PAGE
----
You might have had the term "GMO" thrown at you before, most likely in an ominous context. In the 20-plus years GMO foods have been on the market, confusion, misinformation, and conflicting claims have run rampant. It's time to answer some questions: What does GMO stand for? Are GMO foods better for you than traditional foods? And, the most important question on many consumers' minds, are GMO foods safe?
GMO stands for genetically modified organism, and GMOs are essentially a plant, animal or microorganism that has undergone DNA modification. To eliminate the jargon, GMO foods are crops and animals that are developed to eliminate undesirable traits and introduce new, desirable traits that will benefit consumers. There are 10 GMO crops and one GMO animal that have been approved by the Food and Drug Administration and are currently on the market in the U.S.
Before GMO foods, food producers used selective breeding to make their crops taste better, have a higher output, and be hardier and resistant to damage during the production process. This practice has been done for more than 10,000 years and is commonly referred to as "traditional breeding." This traditional method of crop production is basically a stepping stone to the DNA modification techniques used today.
Traditional breeding for crops is done by repeatedly cross-pollinating plants until genes are introduced into the offspring to achieve the most desirable collection of traits. Now, GMO foods work toward the same goals.
The Flavr Savr tomato was the first FDA-approved GMO crop sold in the U.S. Designed by Calgene Inc. in 1994, the Flavr Savr was genetically modified to stay ripe and firm for longer amounts of time. It did so by hindering a gene that makes tomatoes become squishy. The tomato was taken off the market in 1997 when Calgene was purchased by another company, Monsanto. Though there are no more Flavr Savrs, or any other GMO tomatoes, genetically engineered foods have continued to be created, approved and sold in the U.S.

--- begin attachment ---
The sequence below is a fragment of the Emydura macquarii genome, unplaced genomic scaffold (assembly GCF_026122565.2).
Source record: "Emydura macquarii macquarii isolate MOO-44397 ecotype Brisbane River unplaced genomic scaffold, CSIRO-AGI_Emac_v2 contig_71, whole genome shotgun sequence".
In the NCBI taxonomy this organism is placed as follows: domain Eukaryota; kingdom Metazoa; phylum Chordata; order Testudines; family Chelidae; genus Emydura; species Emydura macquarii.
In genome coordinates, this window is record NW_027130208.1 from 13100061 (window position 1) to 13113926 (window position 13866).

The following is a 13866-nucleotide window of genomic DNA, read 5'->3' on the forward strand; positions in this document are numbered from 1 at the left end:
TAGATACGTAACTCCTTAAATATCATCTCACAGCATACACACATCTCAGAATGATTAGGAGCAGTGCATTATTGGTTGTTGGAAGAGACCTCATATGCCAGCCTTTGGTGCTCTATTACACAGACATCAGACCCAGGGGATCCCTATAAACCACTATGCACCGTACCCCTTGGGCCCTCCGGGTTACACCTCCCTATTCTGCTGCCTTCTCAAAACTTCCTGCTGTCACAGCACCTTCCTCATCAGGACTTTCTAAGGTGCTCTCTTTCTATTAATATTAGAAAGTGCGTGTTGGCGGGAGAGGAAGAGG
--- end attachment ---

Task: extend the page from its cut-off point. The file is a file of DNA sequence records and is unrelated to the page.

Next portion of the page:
Typically, foods are genetically engineered with a few goals in mind:
To create a GMO food, a gene for a particular desired trait is isolated and added to a cell in a laboratory. Once the gene, which sometimes comes from an entirely different species, is added to the cell, a new organism is produced. Scientists use this method to eliminate undesirable genes from a crop or animal as well. The product is then evaluated by the FDA for safety before it is released to the public.
As aforementioned, there are only 10 FDA-approved GMO crops grown and sold in the U.S.:
Out of these 10 crops, there are many different GMO varieties of each. For example, there are 33 different kinds of GMO corn produced in the country. Most of these GMO crops are used as ingredients in other foods that are sold to consumers, including cornstarch, canola oil, cereals, and mayonnaise.
In the past, animals have been genetically engineered for various reasons. Many animals that have undergone genetic engineering are used for research. Some animals are also genetically engineered to improve their relationship with humans as pets, such as hypoallergenic animals. But when it comes to GMO animals as a food source, there is only one approved in the U.S. -- salmon.